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The Star Excursion Balance Test (SEBT) has frequently been used to measure motor control and residual functional deficits at different stages of recovery from lateral ankle sprain (LAS) in various populations. However, the validity of the measure used to characterize performance—the maximal reach distance (MRD) measured by visual estimation—is still unknown.
To evaluate the concurrent validity of the MRD in the SEBT estimated visually vs the MRD measured with a 3D motion-capture system and evaluate and compare the discriminant validity of 2 MRD-normalization methods (by height or by lower-limb length) in participants with or without LAS (n = 10 per group).
There is a high concurrent validity and a good degree of accuracy between the visual estimation measurement and the MRD gold-standard measurement for both groups and under all conditions. The Cohen d ratios between groups and MANOVA products were higher when computed from MRD data normalized by height.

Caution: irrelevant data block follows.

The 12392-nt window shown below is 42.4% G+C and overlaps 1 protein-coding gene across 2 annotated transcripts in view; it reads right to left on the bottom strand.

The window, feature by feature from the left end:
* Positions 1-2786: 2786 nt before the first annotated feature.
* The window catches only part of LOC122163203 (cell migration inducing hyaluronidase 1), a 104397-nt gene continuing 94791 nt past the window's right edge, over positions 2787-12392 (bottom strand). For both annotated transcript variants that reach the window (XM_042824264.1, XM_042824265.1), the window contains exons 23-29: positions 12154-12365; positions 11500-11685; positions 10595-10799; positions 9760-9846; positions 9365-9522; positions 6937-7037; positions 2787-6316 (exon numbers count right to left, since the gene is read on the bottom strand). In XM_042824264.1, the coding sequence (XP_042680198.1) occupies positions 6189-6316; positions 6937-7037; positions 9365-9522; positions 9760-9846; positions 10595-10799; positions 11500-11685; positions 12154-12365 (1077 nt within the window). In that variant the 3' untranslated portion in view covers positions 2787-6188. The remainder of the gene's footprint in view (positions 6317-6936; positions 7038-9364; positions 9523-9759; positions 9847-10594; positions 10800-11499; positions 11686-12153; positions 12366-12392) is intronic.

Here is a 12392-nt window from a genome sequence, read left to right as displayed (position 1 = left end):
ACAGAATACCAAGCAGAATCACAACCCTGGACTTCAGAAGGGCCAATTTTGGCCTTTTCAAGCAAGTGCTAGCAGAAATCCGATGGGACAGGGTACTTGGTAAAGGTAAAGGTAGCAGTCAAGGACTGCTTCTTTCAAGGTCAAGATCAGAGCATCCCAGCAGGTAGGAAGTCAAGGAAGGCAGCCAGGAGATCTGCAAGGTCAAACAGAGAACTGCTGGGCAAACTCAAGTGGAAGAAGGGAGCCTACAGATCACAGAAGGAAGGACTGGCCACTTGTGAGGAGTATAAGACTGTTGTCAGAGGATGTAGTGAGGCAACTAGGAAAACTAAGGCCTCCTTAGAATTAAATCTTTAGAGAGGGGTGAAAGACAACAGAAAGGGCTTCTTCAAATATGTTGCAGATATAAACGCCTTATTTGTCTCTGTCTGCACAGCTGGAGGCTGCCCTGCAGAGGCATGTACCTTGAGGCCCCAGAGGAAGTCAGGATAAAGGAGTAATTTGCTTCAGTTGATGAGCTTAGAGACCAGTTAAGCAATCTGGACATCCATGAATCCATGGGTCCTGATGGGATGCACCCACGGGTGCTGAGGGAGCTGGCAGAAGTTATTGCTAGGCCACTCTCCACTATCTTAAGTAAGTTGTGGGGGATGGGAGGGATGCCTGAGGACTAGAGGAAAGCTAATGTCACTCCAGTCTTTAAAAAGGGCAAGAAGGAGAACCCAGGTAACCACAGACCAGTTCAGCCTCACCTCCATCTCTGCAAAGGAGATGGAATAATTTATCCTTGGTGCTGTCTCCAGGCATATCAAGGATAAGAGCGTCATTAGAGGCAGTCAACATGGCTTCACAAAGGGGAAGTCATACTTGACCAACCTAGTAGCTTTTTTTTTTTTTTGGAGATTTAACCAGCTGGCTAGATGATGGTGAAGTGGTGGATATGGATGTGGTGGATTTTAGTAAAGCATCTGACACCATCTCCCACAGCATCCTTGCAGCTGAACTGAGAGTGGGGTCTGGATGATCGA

The results support the concurrent validity of visual estimation of the MRD and the use of the SEBT to evaluate motor control. Moreover, normalization of MRD data by height appears to increase the discriminant validity of this test.
The authors are with the CIRRIS Research Centre and the Faculty of Medicine, Laval University, Quebec City, QC, Canada.